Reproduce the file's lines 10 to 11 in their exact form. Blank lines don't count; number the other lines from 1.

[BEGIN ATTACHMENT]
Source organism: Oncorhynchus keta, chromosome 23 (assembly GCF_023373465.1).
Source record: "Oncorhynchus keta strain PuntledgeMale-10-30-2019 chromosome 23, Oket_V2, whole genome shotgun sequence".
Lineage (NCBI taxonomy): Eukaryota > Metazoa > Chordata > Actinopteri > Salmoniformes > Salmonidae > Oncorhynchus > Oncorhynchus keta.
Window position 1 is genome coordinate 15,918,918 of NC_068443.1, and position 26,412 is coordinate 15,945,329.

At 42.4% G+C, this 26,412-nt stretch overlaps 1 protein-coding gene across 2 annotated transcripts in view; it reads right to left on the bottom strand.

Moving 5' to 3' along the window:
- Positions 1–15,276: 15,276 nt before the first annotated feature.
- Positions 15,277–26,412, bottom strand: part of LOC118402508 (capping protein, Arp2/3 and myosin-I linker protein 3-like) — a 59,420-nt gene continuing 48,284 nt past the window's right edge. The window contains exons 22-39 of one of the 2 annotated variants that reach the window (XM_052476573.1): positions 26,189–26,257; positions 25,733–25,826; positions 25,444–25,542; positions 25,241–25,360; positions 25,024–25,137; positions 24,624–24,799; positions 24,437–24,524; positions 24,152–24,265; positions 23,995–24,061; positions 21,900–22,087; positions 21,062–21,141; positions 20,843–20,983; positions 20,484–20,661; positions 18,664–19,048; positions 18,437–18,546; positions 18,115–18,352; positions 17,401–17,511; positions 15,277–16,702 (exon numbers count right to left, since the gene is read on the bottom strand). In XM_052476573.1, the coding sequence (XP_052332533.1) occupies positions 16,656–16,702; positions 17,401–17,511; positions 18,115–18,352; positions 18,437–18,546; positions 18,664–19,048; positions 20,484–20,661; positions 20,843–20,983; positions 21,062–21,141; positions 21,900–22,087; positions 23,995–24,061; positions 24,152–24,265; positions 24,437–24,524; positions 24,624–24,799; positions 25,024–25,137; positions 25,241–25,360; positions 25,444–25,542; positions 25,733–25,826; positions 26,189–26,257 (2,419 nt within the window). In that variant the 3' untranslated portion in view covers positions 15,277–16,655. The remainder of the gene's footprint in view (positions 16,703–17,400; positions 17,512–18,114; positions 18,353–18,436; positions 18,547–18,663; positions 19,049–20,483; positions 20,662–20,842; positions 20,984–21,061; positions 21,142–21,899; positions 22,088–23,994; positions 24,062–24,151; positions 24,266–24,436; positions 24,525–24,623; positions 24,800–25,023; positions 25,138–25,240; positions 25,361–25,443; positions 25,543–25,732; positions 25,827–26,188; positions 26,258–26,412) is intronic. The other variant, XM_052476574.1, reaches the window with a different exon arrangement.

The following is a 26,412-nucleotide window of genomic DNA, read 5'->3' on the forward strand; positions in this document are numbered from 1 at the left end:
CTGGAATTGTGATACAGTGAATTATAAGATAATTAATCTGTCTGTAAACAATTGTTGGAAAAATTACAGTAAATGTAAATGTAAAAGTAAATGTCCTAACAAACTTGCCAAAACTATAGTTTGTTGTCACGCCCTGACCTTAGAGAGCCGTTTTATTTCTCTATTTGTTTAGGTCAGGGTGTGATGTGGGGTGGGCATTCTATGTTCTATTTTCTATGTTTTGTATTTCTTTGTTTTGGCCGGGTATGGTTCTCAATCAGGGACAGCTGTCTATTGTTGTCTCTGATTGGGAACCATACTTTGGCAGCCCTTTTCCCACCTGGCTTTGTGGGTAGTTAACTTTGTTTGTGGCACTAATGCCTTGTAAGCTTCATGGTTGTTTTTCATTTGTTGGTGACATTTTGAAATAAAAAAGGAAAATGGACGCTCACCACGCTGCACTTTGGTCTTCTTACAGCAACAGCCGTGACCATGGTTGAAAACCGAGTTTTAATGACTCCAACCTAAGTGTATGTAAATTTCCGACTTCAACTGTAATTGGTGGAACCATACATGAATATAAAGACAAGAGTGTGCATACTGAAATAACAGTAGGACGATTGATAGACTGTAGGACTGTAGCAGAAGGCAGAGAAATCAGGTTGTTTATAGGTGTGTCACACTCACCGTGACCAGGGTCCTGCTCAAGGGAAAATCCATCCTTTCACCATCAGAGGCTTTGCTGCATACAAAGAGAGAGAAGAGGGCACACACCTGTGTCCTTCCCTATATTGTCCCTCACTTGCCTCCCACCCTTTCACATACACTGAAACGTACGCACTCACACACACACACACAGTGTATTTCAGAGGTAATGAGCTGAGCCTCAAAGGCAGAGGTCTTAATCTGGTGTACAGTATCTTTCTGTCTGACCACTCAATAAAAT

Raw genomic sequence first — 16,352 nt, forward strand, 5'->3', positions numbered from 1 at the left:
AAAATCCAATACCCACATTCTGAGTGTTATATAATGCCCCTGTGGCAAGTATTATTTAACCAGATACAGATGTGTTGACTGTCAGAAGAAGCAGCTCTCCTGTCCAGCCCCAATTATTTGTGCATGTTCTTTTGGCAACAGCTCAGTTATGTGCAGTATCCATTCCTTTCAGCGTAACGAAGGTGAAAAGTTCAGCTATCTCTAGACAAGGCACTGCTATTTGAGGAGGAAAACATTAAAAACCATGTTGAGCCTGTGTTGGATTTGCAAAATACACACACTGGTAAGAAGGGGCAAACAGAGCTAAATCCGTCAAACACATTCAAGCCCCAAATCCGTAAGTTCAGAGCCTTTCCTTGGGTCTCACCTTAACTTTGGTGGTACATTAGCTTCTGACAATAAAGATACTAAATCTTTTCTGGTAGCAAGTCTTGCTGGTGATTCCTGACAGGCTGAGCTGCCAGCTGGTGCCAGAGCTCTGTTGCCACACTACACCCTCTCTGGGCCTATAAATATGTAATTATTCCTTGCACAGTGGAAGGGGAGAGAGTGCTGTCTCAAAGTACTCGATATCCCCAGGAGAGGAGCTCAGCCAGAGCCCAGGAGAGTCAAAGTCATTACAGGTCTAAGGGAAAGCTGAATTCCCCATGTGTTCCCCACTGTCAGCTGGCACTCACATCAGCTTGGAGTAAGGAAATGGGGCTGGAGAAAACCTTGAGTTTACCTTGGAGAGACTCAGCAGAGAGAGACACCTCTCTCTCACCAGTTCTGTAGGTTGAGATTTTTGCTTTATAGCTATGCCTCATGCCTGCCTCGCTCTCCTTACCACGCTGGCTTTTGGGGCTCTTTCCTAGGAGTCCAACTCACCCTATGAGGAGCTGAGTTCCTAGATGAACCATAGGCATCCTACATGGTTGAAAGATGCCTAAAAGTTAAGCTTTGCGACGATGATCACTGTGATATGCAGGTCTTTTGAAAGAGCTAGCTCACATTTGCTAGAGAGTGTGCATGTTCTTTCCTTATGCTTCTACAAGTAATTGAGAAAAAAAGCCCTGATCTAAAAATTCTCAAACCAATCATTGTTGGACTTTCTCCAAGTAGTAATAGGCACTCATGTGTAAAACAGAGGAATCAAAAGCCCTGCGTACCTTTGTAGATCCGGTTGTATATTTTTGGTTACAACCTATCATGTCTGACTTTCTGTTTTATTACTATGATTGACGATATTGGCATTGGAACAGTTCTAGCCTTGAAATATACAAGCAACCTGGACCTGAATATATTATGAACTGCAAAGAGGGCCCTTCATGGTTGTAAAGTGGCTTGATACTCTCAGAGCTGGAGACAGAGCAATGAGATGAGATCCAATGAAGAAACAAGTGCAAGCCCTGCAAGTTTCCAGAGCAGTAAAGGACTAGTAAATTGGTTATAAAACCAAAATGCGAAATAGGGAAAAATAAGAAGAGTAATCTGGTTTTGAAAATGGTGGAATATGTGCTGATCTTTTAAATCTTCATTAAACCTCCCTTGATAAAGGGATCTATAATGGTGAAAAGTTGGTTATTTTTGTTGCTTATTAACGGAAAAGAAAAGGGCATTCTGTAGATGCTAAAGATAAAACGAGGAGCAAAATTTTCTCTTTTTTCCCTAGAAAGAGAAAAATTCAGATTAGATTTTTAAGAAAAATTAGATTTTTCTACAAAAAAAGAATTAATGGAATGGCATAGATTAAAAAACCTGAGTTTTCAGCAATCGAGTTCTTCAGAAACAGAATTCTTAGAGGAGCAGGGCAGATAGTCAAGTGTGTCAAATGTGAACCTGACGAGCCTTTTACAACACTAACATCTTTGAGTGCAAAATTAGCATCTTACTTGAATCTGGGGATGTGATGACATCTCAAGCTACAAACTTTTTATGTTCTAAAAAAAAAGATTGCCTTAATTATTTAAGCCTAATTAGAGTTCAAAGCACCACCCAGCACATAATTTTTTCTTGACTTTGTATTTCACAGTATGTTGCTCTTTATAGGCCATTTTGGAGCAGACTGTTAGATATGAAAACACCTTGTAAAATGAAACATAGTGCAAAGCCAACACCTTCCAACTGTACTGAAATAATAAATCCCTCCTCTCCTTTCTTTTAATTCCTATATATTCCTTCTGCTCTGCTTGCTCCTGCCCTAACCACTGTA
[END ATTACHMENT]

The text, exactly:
CTGGAATTGTGATACAGTGAATTATAAGATAATTAATCTGTCTGTAAACAATTGTTGGAAAAATTACAGTAAATGTAAATGTAAAAGTAAATGTCCTAACAAACTTGCCAAAACTATAGTTTGTTGTCACGCCCTGACCTTAGAGAGCCGTTTTATTTCTCTATTTGTTTAGGTCAGGGTGTGATGTGGGGTGGGCATTCTATGTTCTATTTTCTATGTTTTGTATTTCTTTGTTTTGGCCGGGTATGGTTCTCAATCAGGGACAGCTGTCTATTGTTGTCTCTGATTGGGAACCATACTTTGGCAGCCCTTTTCCCACCTGGCTTTGTGGGTAGTTAACTTTGTTTGTGGCACTAATGCCTTGTAAGCTTCATGGTTGTTTTTCATTTGTTGGTGACATTTTGAAATAAAAAAGGAAAATGGACGCTCACCACGCTGCACTTTGGTCTTCTTACAGCAACAGCCGTGACCATGGTTGAAAACCGAGTTTTAATGACTCCAACCTAAGTGTATGTAAATTTCCGACTTCAACTGTAATTGGTGGAACCATACATGAATATAAAGACAAGAGTGTGCATACTGAAATAACAGTAGGACGATTGATAGACTGTAGGACTGTAGCAGAAGGCAGAGAAATCAGGTTGTTTATAGGTGTGTCACACTCACCGTGACCAGGGTCCTGCTCAAGGGAAAATCCATCCTTTCACCATCAGAGGCTTTGCTGCATACAAAGAGAGAGAAGAGGGCACACACCTGTGTCCTTCCCTATATTGTCCCTCACTTGCCTCCCACCCTTTCACATACACTGAAACGTACGCACTCACACACACACACACAGTGTATTTCAGAGGTAATGAGCTGAGCCTCAAAGGCAGAGGTCTTAATCTGGTGTACAGTATCTTTCTGTCTGACCACTCAATAAAAT

Raw genomic sequence first — 16,352 nt, forward strand, 5'->3', positions numbered from 1 at the left: